Spiderwebs gleam on my window,
spider friends sleep,
their feet clinging to the homes they crafted
out of silk and dreams.
A breeze comes, and the spiders sway
in their homes, and I fear they’re being plucked,
their feet slipping across threads like a finger
picking guitar strings—but they
keep clinging, and the web
If they lived inside in my window, I would kill them
because I am cruel and human and they
are hated and feared.
It must be worth it to them,
to bear the weight of mankind’s disgust.
Otherwise, why be so resilient?
Or, instead, do spiders cry as they cling to their unbreakable homes,
tears the translucent color of their webs,
too small for me to see?
I wonder if seeing those tears would convince me that I do not wish to be a spider.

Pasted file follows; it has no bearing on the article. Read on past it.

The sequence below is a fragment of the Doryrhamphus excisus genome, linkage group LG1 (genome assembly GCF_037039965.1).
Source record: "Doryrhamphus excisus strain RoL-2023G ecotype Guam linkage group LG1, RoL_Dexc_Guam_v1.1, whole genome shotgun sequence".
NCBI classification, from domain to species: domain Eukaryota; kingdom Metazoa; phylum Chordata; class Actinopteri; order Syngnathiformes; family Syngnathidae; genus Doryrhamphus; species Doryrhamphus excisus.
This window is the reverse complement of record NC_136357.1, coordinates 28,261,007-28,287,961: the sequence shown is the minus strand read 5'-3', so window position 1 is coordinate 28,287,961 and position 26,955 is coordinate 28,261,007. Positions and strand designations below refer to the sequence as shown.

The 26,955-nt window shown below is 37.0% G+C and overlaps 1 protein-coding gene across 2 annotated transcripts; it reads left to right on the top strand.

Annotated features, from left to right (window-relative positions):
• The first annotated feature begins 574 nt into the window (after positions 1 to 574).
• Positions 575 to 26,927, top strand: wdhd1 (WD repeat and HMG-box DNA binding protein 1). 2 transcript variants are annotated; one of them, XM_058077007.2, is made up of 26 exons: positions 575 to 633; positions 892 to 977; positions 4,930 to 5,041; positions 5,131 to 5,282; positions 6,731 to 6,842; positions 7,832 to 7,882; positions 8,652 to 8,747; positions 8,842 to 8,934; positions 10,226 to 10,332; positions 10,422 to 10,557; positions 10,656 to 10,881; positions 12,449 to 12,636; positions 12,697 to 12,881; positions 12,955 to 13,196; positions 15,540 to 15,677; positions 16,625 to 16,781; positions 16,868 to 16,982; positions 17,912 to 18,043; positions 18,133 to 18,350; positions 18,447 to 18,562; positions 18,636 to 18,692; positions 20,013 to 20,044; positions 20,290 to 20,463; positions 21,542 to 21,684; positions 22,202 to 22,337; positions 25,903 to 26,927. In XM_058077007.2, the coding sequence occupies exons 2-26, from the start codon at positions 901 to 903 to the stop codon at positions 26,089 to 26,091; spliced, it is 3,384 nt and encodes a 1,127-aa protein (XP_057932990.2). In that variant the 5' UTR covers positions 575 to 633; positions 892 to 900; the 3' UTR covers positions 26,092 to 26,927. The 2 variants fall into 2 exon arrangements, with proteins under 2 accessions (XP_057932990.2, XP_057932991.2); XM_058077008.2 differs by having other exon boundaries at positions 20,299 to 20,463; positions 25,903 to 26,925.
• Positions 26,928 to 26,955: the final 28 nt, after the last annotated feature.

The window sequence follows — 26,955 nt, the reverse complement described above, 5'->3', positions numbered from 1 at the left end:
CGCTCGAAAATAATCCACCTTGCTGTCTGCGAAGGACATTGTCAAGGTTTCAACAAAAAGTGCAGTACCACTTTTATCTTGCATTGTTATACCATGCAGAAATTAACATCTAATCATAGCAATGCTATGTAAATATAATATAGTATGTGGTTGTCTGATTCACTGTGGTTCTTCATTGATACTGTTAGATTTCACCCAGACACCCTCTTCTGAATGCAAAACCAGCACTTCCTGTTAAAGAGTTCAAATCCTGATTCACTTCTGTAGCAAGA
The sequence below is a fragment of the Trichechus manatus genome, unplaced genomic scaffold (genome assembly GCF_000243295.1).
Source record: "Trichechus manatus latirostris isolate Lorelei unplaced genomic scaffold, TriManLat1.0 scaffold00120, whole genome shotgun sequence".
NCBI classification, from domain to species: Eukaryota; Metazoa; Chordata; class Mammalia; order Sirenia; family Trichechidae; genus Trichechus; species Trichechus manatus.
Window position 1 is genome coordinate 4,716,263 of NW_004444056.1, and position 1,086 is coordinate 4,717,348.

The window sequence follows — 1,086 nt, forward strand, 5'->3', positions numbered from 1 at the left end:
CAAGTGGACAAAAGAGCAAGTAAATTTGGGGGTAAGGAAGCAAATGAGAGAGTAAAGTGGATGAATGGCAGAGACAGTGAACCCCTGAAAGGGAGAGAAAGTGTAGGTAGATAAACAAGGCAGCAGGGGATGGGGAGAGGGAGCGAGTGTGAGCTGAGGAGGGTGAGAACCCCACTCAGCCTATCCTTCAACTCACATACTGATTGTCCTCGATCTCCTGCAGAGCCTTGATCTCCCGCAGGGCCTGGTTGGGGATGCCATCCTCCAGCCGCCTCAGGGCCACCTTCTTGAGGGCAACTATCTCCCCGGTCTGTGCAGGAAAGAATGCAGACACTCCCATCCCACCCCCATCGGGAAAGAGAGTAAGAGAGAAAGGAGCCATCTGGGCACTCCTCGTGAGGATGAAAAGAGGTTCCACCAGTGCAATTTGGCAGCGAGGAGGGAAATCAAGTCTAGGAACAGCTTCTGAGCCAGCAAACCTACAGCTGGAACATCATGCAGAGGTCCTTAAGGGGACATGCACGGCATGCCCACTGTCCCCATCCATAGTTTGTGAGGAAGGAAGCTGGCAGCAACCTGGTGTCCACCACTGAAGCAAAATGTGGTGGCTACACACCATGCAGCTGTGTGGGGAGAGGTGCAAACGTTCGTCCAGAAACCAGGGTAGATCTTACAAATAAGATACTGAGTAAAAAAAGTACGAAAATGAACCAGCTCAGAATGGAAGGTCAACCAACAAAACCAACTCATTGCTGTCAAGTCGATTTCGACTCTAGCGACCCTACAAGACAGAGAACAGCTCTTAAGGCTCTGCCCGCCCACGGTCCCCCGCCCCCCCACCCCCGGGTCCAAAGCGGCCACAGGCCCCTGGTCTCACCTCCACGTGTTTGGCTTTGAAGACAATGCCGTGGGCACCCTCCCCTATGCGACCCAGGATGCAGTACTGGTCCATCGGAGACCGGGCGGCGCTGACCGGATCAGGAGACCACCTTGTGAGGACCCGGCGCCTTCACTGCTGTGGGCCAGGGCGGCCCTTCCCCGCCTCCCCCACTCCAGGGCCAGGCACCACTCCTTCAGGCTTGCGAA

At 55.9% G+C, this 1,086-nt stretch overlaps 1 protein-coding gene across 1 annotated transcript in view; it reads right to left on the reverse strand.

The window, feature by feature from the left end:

Darby Brown is an emerging writer and poet from Nashville, TN. She has recently completed her MA in creative writing at the University of Birmingham in England and now lives in London where she continues to fall in love with the way words and stories can lead us toward a greater understanding of ourselves and the world around us. In addition to being a monthly contributor for HYW, she serves as an editorial intern. Follow her on Instagram @darbybrownwrites.